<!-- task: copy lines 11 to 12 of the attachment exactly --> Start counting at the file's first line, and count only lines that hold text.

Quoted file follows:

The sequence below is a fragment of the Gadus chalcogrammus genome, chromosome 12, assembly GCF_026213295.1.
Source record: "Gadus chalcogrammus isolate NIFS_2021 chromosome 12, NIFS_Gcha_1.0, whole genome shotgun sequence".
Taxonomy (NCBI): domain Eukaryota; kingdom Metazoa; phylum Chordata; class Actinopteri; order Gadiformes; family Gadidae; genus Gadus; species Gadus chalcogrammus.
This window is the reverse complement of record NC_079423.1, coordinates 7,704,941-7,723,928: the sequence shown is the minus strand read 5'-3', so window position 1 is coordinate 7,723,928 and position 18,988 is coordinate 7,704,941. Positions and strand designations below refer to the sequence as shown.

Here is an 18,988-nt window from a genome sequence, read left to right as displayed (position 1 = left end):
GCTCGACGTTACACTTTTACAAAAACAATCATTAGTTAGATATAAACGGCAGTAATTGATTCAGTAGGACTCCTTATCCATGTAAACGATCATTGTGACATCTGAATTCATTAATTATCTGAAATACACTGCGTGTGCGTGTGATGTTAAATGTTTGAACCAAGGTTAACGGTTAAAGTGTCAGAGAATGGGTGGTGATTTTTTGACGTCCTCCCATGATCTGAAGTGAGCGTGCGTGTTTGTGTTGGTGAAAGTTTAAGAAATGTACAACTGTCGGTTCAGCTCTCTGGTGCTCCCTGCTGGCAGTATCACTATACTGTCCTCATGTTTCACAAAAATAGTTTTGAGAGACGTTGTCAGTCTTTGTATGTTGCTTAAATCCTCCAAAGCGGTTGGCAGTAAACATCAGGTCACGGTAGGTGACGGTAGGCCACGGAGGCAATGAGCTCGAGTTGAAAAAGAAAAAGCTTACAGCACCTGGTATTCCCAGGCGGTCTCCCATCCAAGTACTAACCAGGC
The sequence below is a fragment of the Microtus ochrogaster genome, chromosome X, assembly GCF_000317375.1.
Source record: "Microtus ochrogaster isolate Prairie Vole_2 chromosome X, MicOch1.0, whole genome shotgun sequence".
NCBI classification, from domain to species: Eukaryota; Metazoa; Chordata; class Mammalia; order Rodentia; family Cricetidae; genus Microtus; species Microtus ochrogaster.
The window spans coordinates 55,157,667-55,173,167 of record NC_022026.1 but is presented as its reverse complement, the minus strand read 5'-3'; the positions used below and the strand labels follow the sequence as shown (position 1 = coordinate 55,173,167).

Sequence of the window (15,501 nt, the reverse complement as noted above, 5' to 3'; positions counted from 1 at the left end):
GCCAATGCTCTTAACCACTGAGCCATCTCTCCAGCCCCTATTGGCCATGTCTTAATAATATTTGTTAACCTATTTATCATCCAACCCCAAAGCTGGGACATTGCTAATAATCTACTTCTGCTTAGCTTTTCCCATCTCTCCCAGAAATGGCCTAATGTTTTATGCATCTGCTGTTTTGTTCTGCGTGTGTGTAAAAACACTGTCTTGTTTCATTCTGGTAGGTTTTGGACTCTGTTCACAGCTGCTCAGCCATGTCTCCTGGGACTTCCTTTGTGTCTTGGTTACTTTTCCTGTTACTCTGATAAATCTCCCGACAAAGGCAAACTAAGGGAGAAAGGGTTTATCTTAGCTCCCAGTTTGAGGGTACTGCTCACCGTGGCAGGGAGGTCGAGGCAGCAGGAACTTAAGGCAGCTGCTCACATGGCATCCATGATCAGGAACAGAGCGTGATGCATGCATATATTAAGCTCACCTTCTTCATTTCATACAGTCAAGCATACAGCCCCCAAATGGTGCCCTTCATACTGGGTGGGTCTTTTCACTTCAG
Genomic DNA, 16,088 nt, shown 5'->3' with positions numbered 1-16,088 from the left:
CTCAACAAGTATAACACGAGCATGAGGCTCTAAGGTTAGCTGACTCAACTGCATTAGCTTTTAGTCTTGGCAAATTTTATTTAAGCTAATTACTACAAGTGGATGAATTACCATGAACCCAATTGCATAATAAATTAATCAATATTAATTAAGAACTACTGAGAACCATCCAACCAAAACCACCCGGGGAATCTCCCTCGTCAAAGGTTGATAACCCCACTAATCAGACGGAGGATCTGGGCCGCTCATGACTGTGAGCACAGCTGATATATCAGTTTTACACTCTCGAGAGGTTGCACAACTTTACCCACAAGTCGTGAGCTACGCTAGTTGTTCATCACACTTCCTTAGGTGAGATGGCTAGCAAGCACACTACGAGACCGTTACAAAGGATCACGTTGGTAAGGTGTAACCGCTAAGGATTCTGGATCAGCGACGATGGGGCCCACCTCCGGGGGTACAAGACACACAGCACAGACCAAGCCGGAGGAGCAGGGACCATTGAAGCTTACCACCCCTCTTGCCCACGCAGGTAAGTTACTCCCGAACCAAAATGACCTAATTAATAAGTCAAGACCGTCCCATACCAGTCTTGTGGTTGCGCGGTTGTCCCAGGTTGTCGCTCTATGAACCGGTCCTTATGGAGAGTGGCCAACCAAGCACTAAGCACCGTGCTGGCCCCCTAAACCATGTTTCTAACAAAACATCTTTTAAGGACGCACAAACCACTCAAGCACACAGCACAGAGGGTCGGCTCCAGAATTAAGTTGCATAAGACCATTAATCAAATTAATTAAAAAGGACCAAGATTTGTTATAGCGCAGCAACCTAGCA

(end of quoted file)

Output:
Sequence of the window (15,501 nt, the reverse complement as noted above, 5' to 3'; positions counted from 1 at the left end):
GCCAATGCTCTTAACCACTGAGCCATCTCTCCAGCCCCTATTGGCCATGTCTTAATAATATTTGTTAACCTATTTATCATCCAACCCCAAAGCTGGGACATTGCTAATAATCTACTTCTGCTTAGCTTTTCCCATCTCTCCCAGAAATGGCCTAATGTTTTATGCATCTGCTGTTTTGTTCTGCGTGTGTGTAAAAACACTGTCTTGTTTCATTCTGGTAGGTTTTGGACTCTGTTCACAGCTGCTCAGCCATGTCTCCTGGGACTTCCTTTGTGTCTTGGTTACTTTTCCTGTTACTCTGATAAATCTCCCGACAAAGGCAAACTAAGGGAGAAAGGGTTTATCTTAGCTCCCAGTTTGAGGGTACTGCTCACCGTGGCAGGGAGGTCGAGGCAGCAGGAACTTAAGGCAGCTGCTCACATGGCATCCATGATCAGGAACAGAGCGTGATGCATGCATATATTAAGCTCACCTTCTTCATTTCATACAGTCAAGCATACAGCCCCCAAATGGTGCCCTTCATACTGGGTGGGTCTTTTCACTTCAG